Anyone who is familiar with the comings and goings of the consumer technology industry will be more than au fait with Microsoft’s Kinect sensor and its associated attachments. What started out as a motion sensing accessory for Xbox 360 gamers has grown to be so much more, with people adapting the technology to be used in a number of different innovative and exciting situations.
The Kinect hardware has already been adapted through the use of open-source software to work with things like Google Maps, and is also being used by a group of German researchers to form part of an interactive X-ray machine based around augmented reality technology. To add to the bucket of innovative and unique uses, Microsoft Research themselves are trialing the Kinect sensor to see how it operates as a surgical assistant within the emergency room.
According to a report by the NewScientist, Guy’s and St. Thomas Hospital in London played home to a procedure by a surgeon using a purpose built Kinect setup to assist with an operation on a patient’s aorta valve. During the procedure – which involved repairing an aneurism – the surgeon in question used Microsoft’s hardware to view real-time X-rays and medical-based images. One of the huge benefits of the system is that it allows medical professionals to perform a series of tasks without actually having to physically touch anything, something that is extremely beneficial in a clinical setting.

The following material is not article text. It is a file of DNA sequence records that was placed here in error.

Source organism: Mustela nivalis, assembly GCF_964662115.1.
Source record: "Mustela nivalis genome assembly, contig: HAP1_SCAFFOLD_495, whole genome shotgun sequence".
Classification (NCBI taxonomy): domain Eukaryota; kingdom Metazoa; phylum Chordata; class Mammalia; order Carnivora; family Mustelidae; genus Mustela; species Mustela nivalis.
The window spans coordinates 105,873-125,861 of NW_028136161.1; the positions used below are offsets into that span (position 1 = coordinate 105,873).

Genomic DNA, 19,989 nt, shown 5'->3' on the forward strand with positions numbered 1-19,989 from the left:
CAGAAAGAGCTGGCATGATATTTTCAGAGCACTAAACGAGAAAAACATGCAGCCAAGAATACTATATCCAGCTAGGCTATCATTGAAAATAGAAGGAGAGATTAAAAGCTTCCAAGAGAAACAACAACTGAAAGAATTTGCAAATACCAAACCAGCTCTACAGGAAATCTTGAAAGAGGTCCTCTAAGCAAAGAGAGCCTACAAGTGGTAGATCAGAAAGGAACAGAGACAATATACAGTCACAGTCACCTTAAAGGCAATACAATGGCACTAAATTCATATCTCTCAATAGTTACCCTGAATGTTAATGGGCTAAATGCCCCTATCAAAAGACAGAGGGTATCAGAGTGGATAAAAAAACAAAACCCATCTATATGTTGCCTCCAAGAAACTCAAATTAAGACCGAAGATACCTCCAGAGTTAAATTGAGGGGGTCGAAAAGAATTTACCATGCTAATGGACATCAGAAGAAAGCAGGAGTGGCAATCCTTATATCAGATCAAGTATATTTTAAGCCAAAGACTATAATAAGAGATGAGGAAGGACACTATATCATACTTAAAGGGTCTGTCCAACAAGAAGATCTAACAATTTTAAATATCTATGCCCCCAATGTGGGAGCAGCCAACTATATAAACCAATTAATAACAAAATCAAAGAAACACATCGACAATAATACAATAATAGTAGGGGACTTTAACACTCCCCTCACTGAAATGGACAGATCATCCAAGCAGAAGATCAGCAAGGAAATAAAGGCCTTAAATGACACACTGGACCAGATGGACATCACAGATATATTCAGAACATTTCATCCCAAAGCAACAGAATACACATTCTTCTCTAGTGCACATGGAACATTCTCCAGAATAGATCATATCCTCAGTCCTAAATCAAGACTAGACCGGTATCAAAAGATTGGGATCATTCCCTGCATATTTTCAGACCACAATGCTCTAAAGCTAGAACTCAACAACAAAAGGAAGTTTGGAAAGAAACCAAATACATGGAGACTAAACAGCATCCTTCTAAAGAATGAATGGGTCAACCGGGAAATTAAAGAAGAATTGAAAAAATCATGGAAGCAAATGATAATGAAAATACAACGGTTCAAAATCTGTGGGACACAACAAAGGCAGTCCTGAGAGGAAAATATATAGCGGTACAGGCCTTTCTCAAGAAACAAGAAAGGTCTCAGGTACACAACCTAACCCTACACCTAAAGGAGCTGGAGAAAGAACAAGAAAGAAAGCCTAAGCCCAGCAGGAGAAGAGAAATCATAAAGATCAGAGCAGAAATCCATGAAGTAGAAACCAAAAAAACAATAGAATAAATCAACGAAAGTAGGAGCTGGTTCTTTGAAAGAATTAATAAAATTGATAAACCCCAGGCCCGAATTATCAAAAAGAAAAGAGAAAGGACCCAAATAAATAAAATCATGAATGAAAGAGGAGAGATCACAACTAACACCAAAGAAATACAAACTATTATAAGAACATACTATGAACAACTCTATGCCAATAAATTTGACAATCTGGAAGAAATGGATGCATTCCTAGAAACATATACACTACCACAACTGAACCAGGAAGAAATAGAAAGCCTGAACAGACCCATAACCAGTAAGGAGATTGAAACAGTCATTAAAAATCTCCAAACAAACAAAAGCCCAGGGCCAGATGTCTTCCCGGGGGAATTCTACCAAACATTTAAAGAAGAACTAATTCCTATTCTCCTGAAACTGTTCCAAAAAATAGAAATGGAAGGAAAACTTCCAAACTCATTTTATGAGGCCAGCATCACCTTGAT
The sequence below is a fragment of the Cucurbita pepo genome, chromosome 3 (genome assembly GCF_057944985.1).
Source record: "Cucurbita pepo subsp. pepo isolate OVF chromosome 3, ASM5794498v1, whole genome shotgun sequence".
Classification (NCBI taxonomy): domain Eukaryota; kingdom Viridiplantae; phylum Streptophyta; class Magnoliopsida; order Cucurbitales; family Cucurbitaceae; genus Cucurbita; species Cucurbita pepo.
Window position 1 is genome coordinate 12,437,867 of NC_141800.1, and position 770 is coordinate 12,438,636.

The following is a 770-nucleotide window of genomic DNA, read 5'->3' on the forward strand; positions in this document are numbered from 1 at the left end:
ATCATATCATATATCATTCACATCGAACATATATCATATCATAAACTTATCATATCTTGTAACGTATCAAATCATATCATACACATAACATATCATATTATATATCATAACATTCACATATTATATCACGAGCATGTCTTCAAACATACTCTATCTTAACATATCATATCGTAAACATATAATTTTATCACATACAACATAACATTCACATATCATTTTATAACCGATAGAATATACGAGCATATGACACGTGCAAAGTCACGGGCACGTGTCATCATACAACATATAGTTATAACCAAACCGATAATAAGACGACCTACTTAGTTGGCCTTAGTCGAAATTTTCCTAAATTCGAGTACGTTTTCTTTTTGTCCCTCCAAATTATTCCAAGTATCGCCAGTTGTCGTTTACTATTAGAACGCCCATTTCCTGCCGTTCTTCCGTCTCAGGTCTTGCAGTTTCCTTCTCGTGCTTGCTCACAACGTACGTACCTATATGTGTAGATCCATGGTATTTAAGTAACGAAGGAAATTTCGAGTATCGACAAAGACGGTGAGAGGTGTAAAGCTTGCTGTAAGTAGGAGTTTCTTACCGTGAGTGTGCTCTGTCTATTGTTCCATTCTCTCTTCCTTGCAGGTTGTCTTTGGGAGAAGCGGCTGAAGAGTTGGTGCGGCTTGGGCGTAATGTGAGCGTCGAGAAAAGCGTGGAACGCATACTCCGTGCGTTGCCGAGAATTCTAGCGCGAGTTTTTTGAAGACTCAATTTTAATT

One of the surgeons who has benefitted from adopting the Kinect system is Tom Carrell, a vascular surgeon at the hospital who claims that the Kinect allows “very intuitive control”. In terms of what the system is used for and how it benefits himself and other surgeons, Carrell had this to say:
Up until now, I’d been calling out across the room to one of our technical assistants, asking them to manipulate the image, rotate one way, rotate the other, pan up, pan down, zoom in, zoom out. I thought this was going to be a lot more awkward to start off with, but I was very pleased with the way it went today.
It’s actually amazingly inspiring to see a piece of technology which has been so successful in the gaming scene being utilized in a more meaningful, real-world sense, actually makes a tangible difference in peoples lives. Microsoft has been guilty in the past of setting their research and development teams onto some precarious projects, but I for once, hope that this trial continues further.